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Jon Gruden says he ‘had nothing to do with’ negotiations with Khalil Mack but Raiders not ‘anywhere close’ to what Bears offered

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NFL: Oakland Raiders at Seattle Seahawks Kirby Lee-USA TODAY Sports

A day after the Raiders made the decision to ship off the best defensive player they’ve drafted in two decades, Jon Gruden was set to take to the podium to explain why.

There were a few reasons given for trading Khalil Mack. Mostly it had to do with what the Raiders were willing to pay Mack wasn’t enough. But the Bears also made it interesting with their offer in trade.

“The negotiation was what it was. It was tough. It was a long process,” said Gruden. “We talked about it daily, we made an offer, I don’t think we were anywhere close to where the Bears were and the Bears made us an offer of what we thought was really unique. Very, very tough to say goodbye to a great player, but here we are today.”

The Bears gave Mack a 6-year extension that pays him an averaged of $23.5 million per season. Early reports this offseason had Mack’s people asking for $22 million, but clearly that changed when Aaron Donald got his $22.5 million deal.

The main parts of the deal were two first round picks to Oakland for Mack and a second round pick. Why there was a second round pick in there along with Mack is anyone’s guess. But despite having just said “We talked about it daily, we made an offer” and coming in on a 10-year $100 million contract to have his hands on everything to do with this squad swears he said had nothing to do with the negotiations or the details of the trade.

“I’m not gonna get into the negotiation,” said Gruden. “Reggie and Tom Delaney and the people that were negotiating were involved in that. I know there’s maybe some feelings that I was involved on a day-to-day negotiation, I had nothing to do with it. We were at a standoff. Something had to happen and here we are.”

There were options instead of making this trade right now. They could have waited to see if Mack reported and force him to play out his contract or at least wait a while to get that deal. From there, there was the franchise tag which they had at their disposal to be used twice. That would ensure Mack were still with the team for the next three years at least. But Gruden says he didn’t see that scenario playing out well.

“We have waited. We waited and waited and the Rams game was looming,” said Gruden. “Our feeling was he was not going to report anytime soon and like I said, I saw the Redskins go through it with Kirk Cousins, this long process. You can wait it out, you can franchise him, you can force him to play, but we made a decision and we’re going to stand by it.”

Gruden also said his thought process was that had he waited until next offseason to make this deal, the Raiders wouldn’t have gotten two first round picks. Which, technically, they didn’t even get that free and clear considering they had to include a second round pick as well.

As for why the Raiders didn’t give Mack an extension, he deferred to the salary cap and unforeseen future spending and “a salary of that magnitude”, adding that it’s hard to pay Derek Carr his contract as well as what Khalil Mack wanted.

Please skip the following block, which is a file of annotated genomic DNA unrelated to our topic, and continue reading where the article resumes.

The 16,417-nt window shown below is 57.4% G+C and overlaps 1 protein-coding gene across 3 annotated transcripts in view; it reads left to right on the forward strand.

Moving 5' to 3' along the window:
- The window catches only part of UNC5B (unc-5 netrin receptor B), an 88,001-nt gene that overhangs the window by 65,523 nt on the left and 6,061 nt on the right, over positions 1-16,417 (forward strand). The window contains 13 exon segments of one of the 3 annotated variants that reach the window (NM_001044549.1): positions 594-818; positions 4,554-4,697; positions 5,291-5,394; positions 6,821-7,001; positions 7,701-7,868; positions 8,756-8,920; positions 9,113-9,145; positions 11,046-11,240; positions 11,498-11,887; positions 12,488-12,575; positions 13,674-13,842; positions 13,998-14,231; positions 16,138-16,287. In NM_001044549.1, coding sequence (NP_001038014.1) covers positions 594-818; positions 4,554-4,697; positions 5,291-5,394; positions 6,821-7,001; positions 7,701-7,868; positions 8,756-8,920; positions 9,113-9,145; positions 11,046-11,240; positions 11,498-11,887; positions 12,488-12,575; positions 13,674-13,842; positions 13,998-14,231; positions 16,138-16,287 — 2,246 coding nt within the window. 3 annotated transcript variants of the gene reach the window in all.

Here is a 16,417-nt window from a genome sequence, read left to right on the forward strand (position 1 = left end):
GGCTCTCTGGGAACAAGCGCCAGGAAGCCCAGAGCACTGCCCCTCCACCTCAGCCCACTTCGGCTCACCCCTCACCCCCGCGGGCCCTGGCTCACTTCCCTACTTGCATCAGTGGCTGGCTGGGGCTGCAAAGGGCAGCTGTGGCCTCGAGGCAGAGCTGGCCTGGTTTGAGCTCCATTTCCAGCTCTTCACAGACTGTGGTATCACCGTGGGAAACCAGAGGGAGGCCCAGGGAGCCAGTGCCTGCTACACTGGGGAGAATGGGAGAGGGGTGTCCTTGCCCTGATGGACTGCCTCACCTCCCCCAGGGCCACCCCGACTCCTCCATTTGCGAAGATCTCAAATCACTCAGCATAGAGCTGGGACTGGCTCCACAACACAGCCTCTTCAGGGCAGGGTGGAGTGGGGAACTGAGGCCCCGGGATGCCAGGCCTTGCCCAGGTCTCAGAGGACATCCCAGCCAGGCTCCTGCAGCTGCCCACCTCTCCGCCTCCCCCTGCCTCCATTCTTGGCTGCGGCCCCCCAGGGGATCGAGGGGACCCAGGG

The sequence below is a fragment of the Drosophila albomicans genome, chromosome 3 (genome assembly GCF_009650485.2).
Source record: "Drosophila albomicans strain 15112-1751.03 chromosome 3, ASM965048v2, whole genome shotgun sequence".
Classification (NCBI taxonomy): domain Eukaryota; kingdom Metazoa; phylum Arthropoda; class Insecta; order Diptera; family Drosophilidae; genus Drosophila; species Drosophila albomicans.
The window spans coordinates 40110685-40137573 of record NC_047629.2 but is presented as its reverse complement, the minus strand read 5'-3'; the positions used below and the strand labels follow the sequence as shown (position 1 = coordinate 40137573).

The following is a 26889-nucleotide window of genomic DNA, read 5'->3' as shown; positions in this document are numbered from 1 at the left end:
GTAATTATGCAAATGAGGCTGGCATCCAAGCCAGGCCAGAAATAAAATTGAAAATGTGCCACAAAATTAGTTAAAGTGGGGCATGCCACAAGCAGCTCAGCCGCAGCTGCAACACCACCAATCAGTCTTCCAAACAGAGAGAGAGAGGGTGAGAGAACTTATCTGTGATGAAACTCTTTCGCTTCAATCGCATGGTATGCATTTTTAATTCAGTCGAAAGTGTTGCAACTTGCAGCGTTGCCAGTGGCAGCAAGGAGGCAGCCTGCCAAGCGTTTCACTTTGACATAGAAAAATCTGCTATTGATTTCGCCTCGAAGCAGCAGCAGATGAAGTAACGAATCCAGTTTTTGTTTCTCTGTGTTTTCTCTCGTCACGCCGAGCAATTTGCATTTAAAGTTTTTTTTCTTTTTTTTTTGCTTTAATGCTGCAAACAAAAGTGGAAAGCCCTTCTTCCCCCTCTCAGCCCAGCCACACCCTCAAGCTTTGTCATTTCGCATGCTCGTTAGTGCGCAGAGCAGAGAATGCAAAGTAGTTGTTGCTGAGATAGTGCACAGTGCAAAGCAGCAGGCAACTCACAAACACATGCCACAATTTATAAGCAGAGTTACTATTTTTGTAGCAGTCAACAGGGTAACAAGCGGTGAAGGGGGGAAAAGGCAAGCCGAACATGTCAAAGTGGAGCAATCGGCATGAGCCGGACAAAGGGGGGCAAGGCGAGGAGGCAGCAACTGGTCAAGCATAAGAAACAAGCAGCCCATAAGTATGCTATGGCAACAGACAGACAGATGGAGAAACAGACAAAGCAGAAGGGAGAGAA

“I don’t know how many teams have done that,” Gruden said of paying top dollar money for two players. “Aaron Donald got signed, they don’t have a quarterback that has been redone yet. The Bears made this trade, Trubisky’s still on his rookie deal. It’s tough when you have two players that are the highest paid or close to the highest paid at their positions. So, the economic part of it certainly weighs in. We’ve got free agents on our team that are gonna be [up] next year. We gotta find a way to bring them back. So you got to field a 53-man roster and there are some implications of having two players making that much money. That’s not mystery to anybody.”

For what it’s worth, the 49ers were also said to be interested in trading for Mack and they just paid Jimmy Garroppolo big money this offseason.

What that big money would be is another story. Carr’s only actual $25 million season is this year. He’s also not the highest paid QB in the league, he’s the 6th highest paid, and his cap amount next year — when Mack’s extension would kick in — drops to $22.5 million and continues to drop in subsequent years. The Bears didn’t add anything to Mack’s $13.8 million cap hit this year in how they structured his deal, but had the Raiders done that (They had over $8 million to play with) they could lower his cap number in future seasons as well putting the combined number between Mack and Carr around $40 million per season, which isn’t unreasonable.

But, that’s neither here nor there now. The Raiders were unwilling to pay whatever it would have costed to keep Mack and preferred future draft picks instead.

Now the Raiders must go into this season without their best defensive player and nothing to show for it until next year. And even then, we won’t see the fruits of that trade for a couple years. Despite promises they would do their damndest to win in Oakland before they split for Vegas in 2020.

“It’s tough,” Gruden said of fielding the best possible team right away. “It wasn’t my goal to trade Khalil when we got here. One of the reasons I’m here is because of him.”

That was one of the reasons Raiders fans wanted Gruden here as well. To hopefully take a cornerstone piece like Mack and bring this team to the next level. Now that celebrated 2014 draft upon which this team is built has lost a major piece of its foundation. And it could take a while to rebuild it.